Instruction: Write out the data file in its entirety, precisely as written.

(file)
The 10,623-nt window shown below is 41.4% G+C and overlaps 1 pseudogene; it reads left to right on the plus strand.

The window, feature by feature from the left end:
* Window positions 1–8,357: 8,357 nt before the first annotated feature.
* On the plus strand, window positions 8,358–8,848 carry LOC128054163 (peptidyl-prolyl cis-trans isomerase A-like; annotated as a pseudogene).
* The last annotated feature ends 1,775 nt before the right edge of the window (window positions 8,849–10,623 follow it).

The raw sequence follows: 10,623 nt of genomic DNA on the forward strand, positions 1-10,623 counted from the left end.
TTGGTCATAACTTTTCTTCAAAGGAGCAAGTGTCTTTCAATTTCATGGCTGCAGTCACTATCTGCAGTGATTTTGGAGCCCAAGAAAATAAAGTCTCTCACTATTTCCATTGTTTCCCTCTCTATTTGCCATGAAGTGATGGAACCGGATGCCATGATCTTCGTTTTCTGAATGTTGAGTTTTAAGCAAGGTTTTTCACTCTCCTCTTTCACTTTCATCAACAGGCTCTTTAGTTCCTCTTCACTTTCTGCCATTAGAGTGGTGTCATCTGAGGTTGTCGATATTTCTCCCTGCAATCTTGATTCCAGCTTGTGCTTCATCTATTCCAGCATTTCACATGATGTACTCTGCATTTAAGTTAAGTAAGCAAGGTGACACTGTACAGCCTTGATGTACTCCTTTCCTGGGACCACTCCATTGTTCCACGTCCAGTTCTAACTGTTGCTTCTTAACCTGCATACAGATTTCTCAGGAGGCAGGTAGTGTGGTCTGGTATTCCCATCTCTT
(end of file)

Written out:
The 10,623-nt window shown below is 41.4% G+C and overlaps 1 pseudogene; it reads left to right on the plus strand.

The window, feature by feature from the left end:
* Window positions 1–8,357: 8,357 nt before the first annotated feature.
* On the plus strand, window positions 8,358–8,848 carry LOC128054163 (peptidyl-prolyl cis-trans isomerase A-like; annotated as a pseudogene).
* The last annotated feature ends 1,775 nt before the right edge of the window (window positions 8,849–10,623 follow it).

The raw sequence follows: 10,623 nt of genomic DNA on the forward strand, positions 1-10,623 counted from the left end.
TTGGTCATAACTTTTCTTCAAAGGAGCAAGTGTCTTTCAATTTCATGGCTGCAGTCACTATCTGCAGTGATTTTGGAGCCCAAGAAAATAAAGTCTCTCACTATTTCCATTGTTTCCCTCTCTATTTGCCATGAAGTGATGGAACCGGATGCCATGATCTTCGTTTTCTGAATGTTGAGTTTTAAGCAAGGTTTTTCACTCTCCTCTTTCACTTTCATCAACAGGCTCTTTAGTTCCTCTTCACTTTCTGCCATTAGAGTGGTGTCATCTGAGGTTGTCGATATTTCTCCCTGCAATCTTGATTCCAGCTTGTGCTTCATCTATTCCAGCATTTCACATGATGTACTCTGCATTTAAGTTAAGTAAGCAAGGTGACACTGTACAGCCTTGATGTACTCCTTTCCTGGGACCACTCCATTGTTCCACGTCCAGTTCTAACTGTTGCTTCTTAACCTGCATACAGATTTCTCAGGAGGCAGGTAGTGTGGTCTGGTATTCCCATCTCTT